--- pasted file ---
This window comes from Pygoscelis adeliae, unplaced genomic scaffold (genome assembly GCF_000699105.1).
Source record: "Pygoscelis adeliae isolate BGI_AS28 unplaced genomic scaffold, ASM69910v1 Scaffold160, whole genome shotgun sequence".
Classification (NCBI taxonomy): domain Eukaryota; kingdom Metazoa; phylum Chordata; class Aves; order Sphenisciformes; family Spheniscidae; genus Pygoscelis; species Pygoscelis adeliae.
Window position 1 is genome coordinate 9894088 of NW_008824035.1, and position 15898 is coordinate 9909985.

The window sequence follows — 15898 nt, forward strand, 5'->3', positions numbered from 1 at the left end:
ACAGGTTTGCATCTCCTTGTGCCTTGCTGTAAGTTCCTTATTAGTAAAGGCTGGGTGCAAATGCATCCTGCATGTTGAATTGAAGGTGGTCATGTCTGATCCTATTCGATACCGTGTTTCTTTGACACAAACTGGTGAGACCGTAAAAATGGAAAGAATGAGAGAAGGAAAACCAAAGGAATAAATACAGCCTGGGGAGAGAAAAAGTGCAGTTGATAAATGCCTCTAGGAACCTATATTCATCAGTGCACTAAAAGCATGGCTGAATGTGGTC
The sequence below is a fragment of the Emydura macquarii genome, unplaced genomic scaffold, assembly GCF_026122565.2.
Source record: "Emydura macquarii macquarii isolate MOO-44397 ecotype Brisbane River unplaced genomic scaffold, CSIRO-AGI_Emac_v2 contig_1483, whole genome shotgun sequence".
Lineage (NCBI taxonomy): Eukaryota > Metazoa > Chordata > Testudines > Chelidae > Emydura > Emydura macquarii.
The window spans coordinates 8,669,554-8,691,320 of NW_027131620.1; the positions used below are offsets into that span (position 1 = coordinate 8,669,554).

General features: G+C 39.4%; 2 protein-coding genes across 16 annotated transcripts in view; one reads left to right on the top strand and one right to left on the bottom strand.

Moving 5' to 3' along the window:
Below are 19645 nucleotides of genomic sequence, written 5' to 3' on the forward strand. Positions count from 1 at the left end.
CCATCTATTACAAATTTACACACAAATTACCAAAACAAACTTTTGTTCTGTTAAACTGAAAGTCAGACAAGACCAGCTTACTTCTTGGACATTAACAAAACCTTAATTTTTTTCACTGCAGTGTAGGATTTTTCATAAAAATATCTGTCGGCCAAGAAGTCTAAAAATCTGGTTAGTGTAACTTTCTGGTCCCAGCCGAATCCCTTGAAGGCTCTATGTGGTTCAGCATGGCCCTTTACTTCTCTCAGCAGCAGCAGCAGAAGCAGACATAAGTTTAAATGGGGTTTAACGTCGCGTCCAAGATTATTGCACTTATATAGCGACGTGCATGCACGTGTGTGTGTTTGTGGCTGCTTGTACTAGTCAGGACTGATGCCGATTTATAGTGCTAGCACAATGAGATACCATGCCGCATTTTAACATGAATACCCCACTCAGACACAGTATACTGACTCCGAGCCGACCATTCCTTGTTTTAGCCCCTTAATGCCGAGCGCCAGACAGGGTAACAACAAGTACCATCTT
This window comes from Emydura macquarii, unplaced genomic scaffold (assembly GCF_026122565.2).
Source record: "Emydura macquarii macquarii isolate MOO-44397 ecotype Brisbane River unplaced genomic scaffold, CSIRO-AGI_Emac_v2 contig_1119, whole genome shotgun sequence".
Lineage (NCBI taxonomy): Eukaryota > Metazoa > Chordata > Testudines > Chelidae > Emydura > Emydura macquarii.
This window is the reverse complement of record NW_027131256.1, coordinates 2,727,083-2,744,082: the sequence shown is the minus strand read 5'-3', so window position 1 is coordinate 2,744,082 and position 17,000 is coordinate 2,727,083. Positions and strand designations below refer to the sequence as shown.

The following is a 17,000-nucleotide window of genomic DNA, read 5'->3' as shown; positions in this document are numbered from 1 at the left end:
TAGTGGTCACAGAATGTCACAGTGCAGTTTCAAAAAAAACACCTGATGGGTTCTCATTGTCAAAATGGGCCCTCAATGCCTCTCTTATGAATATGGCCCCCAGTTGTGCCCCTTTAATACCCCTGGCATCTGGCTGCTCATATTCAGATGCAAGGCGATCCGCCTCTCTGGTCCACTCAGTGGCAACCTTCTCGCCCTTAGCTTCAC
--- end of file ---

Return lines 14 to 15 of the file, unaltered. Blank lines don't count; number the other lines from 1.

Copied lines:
CCATCTATTACAAATTTACACACAAATTACCAAAACAAACTTTTGTTCTGTTAAACTGAAAGTCAGACAAGACCAGCTTACTTCTTGGACATTAACAAAACCTTAATTTTTTTCACTGCAGTGTAGGATTTTTCATAAAAATATCTGTCGGCCAAGAAGTCTAAAAATCTGGTTAGTGTAACTTTCTGGTCCCAGCCGAATCCCTTGAAGGCTCTATGTGGTTCAGCATGGCCCTTTACTTCTCTCAGCAGCAGCAGCAGAAGCAGACATAAGTTTAAATGGGGTTTAACGTCGCGTCCAAGATTATTGCACTTATATAGCGACGTGCATGCACGTGTGTGTGTTTGTGGCTGCTTGTACTAGTCAGGACTGATGCCGATTTATAGTGCTAGCACAATGAGATACCATGCCGCATTTTAACATGAATACCCCACTCAGACACAGTATACTGACTCCGAGCCGACCATTCCTTGTTTTAGCCCCTTAATGCCGAGCGCCAGACAGGGTAACAACAAGTACCATCTT
This window comes from Emydura macquarii, unplaced genomic scaffold (assembly GCF_026122565.2).